Think of it as a microscopic movie: A sequence of X-ray images shows the explosion of superheated nanoparticles. The picture series reveals how the atoms in these particles move, how they form plasma and how the particles change shape.
The method of taking these pictures is a collaborative creation that involved Kansas State University researchers Artem Rudenko and Daniel Rolles, both assistant professors of physics.
The movies help scientists understand interactions of intense laser light with matter. But even more importantly, these experiments lead the way to filming various processes that involve ultrafast dynamics of microscopic samples, such as the formation of aerosols — which play a major role in climate models — or laser-driven fusion.
"We can create a real movie of the microworld," Rudenko said. "The key development is that now we can take sequences of pictures on the nanoscale."
Rudenko and Rolles — both affiliated with the university's James R. Macdonald Laboratory — collaborated with researchers at SLAC National Accelerator Laboratory at Stanford University, Argonne National Laboratory and the Max Planck Institutes in Germany. Their publication, "Femtosecond and nanometre visualization of structural dynamics in superheated nanoparticles," appears in Nature Photonics.
In this work, the collaboration used intense lasers to heat xenon nanoscale clusters and then took a series of X-ray pictures to show what happened to the particles. The picture series became a movie of how these objects move at the level of femtoseconds, which are one-millionth of a billionth of a second.
"What makes nano so interesting is that the behavior for many things changes when you get to the nanoscale," Rolles said. "Nano-objects bridge the gap between bulk matter and individual atoms or molecules. This research helps us as we try to understand the behavior of nano-objects and how they change shape and properties within extremely short times."
The pictures of the nanoparticles cannot be taken with normal optical light, but must be taken with X-rays because X-ray light has nanometer wavelengths that enable researchers to view nanoscale objects, Rolles said. The light wavelength must match the size of the object.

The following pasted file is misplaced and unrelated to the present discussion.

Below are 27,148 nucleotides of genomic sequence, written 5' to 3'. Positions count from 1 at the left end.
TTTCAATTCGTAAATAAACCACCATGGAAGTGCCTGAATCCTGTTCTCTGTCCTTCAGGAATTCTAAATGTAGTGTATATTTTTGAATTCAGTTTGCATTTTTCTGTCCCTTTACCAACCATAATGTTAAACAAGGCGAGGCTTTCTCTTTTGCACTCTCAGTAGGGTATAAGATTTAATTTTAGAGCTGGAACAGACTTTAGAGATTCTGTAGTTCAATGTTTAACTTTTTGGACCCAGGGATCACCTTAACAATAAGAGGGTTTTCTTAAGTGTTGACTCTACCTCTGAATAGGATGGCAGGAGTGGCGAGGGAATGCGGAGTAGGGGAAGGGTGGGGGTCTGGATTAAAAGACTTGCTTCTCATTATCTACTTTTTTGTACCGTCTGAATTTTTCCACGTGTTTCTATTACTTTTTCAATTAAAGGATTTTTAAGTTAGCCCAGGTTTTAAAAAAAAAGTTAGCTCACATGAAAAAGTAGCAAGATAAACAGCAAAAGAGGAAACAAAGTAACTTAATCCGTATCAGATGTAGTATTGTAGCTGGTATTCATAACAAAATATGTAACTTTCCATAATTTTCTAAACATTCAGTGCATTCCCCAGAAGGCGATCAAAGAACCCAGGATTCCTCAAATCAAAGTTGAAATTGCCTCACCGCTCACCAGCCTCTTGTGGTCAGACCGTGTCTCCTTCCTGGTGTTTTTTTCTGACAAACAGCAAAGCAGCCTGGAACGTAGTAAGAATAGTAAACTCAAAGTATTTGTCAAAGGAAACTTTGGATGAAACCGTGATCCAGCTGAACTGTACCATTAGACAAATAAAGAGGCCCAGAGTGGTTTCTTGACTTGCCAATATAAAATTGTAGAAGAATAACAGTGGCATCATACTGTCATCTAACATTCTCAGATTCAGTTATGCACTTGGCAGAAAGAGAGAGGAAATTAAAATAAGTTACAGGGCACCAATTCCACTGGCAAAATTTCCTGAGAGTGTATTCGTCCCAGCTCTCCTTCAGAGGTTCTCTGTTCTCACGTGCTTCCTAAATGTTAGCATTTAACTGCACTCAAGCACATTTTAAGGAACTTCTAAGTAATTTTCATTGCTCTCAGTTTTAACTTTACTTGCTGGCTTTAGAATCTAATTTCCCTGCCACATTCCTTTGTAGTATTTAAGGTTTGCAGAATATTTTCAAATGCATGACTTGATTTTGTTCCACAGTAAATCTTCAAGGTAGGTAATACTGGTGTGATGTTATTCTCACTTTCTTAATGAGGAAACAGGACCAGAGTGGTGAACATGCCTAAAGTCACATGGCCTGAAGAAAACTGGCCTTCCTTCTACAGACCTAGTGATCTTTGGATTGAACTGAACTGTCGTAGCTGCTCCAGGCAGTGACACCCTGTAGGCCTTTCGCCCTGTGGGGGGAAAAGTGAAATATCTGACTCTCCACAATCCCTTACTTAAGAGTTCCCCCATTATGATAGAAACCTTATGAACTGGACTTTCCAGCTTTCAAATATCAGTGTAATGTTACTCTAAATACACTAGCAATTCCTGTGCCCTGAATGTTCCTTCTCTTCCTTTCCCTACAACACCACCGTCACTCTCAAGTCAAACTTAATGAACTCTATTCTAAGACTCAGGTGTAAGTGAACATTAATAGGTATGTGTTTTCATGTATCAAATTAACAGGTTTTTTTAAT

To take the pictures, the researchers needed two ingredients: very short X-ray pulses and very powerful X-ray pulses. The Linac Coherent Light Source at SLAC provided those two ingredients, and Rudenko and Rolles traveled to California to use this machine to take the perfect pictures.
The photo-taking method and the pictures it produces have numerous applications in physics and chemistry, Rolles said. The method is also valuable for visualizing laser interactions with nanoparticles and for the rapidly developing field of nanoplasmonics, in which the properties of nanoparticles are manipulated with intense light fields. This may help to build next-generation electronics.
"Light-driven electronics can be much faster than conventional electronics because the key processes will be driven by light, which can be extremely fast," Rudenko said. "This research has big potential for optoelectronics, but in order to improve technology, we need to know how a laser drives those nanoparticles. The movie-making technology is an important step in this direction."
Rudenko and Rolles are continuing to improve the moviemaking process. In collaboration with the university's soft matter physics group, they have extended the range of samples, which can be put into the X-ray machine and now can produce movies of gold and silica nanoparticles.
The James R. Macdonald Laboratory and the physics department are part of the College of Arts & Sciences.